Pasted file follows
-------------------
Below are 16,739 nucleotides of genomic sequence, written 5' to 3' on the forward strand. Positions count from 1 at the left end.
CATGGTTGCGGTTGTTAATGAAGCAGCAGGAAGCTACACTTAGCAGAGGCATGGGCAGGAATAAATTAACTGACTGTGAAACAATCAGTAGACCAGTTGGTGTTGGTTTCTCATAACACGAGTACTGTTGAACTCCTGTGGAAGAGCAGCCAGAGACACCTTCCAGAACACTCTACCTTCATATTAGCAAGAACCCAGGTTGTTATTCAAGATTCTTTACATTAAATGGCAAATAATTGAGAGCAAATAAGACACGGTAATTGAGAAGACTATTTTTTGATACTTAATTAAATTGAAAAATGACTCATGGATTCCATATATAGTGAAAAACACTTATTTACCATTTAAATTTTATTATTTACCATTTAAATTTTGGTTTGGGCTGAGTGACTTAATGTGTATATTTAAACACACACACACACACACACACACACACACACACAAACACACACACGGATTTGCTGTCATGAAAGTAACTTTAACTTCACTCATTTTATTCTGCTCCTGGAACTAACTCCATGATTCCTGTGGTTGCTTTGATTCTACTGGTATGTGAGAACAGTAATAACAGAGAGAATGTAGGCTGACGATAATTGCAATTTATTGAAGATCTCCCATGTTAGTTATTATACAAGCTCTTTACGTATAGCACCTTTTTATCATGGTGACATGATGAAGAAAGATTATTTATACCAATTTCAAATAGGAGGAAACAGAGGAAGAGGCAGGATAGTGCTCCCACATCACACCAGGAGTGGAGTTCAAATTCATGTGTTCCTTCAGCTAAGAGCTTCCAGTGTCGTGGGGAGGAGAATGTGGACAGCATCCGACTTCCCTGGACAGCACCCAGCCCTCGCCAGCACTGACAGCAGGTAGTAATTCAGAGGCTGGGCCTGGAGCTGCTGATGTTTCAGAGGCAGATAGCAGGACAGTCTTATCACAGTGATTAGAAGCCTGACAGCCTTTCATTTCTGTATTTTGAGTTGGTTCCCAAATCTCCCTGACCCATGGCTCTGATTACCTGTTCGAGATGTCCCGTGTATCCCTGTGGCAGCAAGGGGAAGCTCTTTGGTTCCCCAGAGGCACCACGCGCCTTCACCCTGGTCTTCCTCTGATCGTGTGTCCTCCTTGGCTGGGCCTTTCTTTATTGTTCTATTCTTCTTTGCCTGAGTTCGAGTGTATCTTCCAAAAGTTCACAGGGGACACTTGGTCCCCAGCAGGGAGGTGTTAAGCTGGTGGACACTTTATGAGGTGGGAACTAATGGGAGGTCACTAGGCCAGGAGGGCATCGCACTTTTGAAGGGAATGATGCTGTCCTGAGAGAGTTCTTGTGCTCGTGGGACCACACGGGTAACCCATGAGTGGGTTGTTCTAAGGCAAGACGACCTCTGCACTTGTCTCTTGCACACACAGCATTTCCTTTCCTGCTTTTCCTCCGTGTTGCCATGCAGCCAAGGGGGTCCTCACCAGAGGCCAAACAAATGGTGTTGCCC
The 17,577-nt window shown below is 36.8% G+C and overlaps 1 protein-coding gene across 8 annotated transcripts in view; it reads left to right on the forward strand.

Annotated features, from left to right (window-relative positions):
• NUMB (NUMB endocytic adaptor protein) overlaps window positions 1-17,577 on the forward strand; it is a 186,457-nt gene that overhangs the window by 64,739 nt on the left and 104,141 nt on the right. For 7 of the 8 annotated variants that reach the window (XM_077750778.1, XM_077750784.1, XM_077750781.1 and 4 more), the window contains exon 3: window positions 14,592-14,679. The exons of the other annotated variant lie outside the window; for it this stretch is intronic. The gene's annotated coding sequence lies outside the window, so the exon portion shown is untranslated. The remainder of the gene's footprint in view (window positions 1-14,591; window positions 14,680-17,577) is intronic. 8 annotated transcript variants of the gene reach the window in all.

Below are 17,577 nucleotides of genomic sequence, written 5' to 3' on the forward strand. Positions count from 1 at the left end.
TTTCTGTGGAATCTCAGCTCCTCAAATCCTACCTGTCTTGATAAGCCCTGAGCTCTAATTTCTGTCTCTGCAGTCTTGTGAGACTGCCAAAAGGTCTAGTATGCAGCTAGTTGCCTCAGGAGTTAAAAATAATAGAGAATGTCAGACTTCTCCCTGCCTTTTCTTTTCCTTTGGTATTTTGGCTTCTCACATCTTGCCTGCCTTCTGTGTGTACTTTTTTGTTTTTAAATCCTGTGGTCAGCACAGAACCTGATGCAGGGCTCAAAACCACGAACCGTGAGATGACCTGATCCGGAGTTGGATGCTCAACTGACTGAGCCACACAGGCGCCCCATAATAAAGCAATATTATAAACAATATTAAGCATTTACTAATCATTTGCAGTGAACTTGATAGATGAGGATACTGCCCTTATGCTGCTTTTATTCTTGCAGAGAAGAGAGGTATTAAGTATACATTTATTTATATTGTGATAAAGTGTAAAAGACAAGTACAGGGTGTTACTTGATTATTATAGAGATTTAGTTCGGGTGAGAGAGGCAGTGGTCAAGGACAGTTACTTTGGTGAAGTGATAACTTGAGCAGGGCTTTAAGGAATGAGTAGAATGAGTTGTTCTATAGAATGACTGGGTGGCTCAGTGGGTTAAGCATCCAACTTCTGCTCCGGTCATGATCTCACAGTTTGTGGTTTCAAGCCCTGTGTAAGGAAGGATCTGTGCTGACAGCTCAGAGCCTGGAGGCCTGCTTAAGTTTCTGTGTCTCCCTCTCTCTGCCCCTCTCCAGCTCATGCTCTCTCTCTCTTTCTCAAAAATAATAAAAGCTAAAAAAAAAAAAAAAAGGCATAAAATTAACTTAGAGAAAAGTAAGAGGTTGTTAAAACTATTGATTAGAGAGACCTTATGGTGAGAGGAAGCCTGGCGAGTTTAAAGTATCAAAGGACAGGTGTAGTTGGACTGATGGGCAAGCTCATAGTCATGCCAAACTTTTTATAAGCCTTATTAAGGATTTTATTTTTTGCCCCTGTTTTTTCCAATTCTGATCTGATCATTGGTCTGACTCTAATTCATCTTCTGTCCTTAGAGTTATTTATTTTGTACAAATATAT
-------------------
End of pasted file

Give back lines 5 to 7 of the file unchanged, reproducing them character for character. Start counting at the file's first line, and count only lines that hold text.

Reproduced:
• NUMB (NUMB endocytic adaptor protein) overlaps window positions 1-17,577 on the forward strand; it is a 186,457-nt gene that overhangs the window by 64,739 nt on the left and 104,141 nt on the right. For 7 of the 8 annotated variants that reach the window (XM_077750778.1, XM_077750784.1, XM_077750781.1 and 4 more), the window contains exon 3: window positions 14,592-14,679. The exons of the other annotated variant lie outside the window; for it this stretch is intronic. The gene's annotated coding sequence lies outside the window, so the exon portion shown is untranslated. The remainder of the gene's footprint in view (window positions 1-14,591; window positions 14,680-17,577) is intronic. 8 annotated transcript variants of the gene reach the window in all.

Below are 17,577 nucleotides of genomic sequence, written 5' to 3' on the forward strand. Positions count from 1 at the left end.
TTTCTGTGGAATCTCAGCTCCTCAAATCCTACCTGTCTTGATAAGCCCTGAGCTCTAATTTCTGTCTCTGCAGTCTTGTGAGACTGCCAAAAGGTCTAGTATGCAGCTAGTTGCCTCAGGAGTTAAAAATAATAGAGAATGTCAGACTTCTCCCTGCCTTTTCTTTTCCTTTGGTATTTTGGCTTCTCACATCTTGCCTGCCTTCTGTGTGTACTTTTTTGTTTTTAAATCCTGTGGTCAGCACAGAACCTGATGCAGGGCTCAAAACCACGAACCGTGAGATGACCTGATCCGGAGTTGGATGCTCAACTGACTGAGCCACACAGGCGCCCCATAATAAAGCAATATTATAAACAATATTAAGCATTTACTAATCATTTGCAGTGAACTTGATAGATGAGGATACTGCCCTTATGCTGCTTTTATTCTTGCAGAGAAGAGAGGTATTAAGTATACATTTATTTATATTGTGATAAAGTGTAAAAGACAAGTACAGGGTGTTACTTGATTATTATAGAGATTTAGTTCGGGTGAGAGAGGCAGTGGTCAAGGACAGTTACTTTGGTGAAGTGATAACTTGAGCAGGGCTTTAAGGAATGAGTAGAATGAGTTGTTCTATAGAATGACTGGGTGGCTCAGTGGGTTAAGCATCCAACTTCTGCTCCGGTCATGATCTCACAGTTTGTGGTTTCAAGCCCTGTGTAAGGAAGGATCTGTGCTGACAGCTCAGAGCCTGGAGGCCTGCTTAAGTTTCTGTGTCTCCCTCTCTCTGCCCCTCTCCAGCTCATGCTCTCTCTCTCTTTCTCAAAAATAATAAAAGCTAAAAAAAAAAAAAAAAGGCATAAAATTAACTTAGAGAAAAGTAAGAGGTTGTTAAAACTATTGATTAGAGAGACCTTATGGTGAGAGGAAGCCTGGCGAGTTTAAAGTATCAAAGGACAGGTGTAGTTGGACTGATGGGCAAGCTCATAGTCATGCCAAACTTTTTATAAGCCTTATTAAGGATTTTATTTTTTGCCCCTGTTTTTTCCAATTCTGATCTGATCATTGGTCTGACTCTAATTCATCTTCTGTCCTTAGAGTTATTTATTTTGTACAAATATAT